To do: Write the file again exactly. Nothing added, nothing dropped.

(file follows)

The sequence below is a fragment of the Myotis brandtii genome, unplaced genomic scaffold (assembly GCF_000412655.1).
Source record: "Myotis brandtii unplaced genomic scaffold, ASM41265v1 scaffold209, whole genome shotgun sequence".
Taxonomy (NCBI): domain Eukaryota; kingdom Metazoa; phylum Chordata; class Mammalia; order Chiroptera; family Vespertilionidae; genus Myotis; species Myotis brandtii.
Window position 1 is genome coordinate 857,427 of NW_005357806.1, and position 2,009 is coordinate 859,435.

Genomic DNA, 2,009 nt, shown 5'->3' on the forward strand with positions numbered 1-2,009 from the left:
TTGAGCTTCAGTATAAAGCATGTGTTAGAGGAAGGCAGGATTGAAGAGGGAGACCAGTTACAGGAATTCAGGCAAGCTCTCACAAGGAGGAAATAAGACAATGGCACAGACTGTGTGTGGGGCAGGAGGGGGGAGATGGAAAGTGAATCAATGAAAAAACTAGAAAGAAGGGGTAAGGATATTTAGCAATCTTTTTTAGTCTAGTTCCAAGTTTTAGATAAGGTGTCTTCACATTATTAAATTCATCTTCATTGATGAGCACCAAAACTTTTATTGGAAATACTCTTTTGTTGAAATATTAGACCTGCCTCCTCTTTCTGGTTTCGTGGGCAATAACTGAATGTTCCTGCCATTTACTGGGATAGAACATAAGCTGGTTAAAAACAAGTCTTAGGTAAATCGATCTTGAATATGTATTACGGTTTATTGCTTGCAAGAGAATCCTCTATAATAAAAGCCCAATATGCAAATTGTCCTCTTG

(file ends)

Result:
The sequence below is a fragment of the Myotis brandtii genome, unplaced genomic scaffold (assembly GCF_000412655.1).
Source record: "Myotis brandtii unplaced genomic scaffold, ASM41265v1 scaffold209, whole genome shotgun sequence".
Taxonomy (NCBI): domain Eukaryota; kingdom Metazoa; phylum Chordata; class Mammalia; order Chiroptera; family Vespertilionidae; genus Myotis; species Myotis brandtii.
Window position 1 is genome coordinate 857,427 of NW_005357806.1, and position 2,009 is coordinate 859,435.

Genomic DNA, 2,009 nt, shown 5'->3' on the forward strand with positions numbered 1-2,009 from the left:
TTGAGCTTCAGTATAAAGCATGTGTTAGAGGAAGGCAGGATTGAAGAGGGAGACCAGTTACAGGAATTCAGGCAAGCTCTCACAAGGAGGAAATAAGACAATGGCACAGACTGTGTGTGGGGCAGGAGGGGGGAGATGGAAAGTGAATCAATGAAAAAACTAGAAAGAAGGGGTAAGGATATTTAGCAATCTTTTTTAGTCTAGTTCCAAGTTTTAGATAAGGTGTCTTCACATTATTAAATTCATCTTCATTGATGAGCACCAAAACTTTTATTGGAAATACTCTTTTGTTGAAATATTAGACCTGCCTCCTCTTTCTGGTTTCGTGGGCAATAACTGAATGTTCCTGCCATTTACTGGGATAGAACATAAGCTGGTTAAAAACAAGTCTTAGGTAAATCGATCTTGAATATGTATTACGGTTTATTGCTTGCAAGAGAATCCTCTATAATAAAAGCCCAATATGCAAATTGTCCTCTTG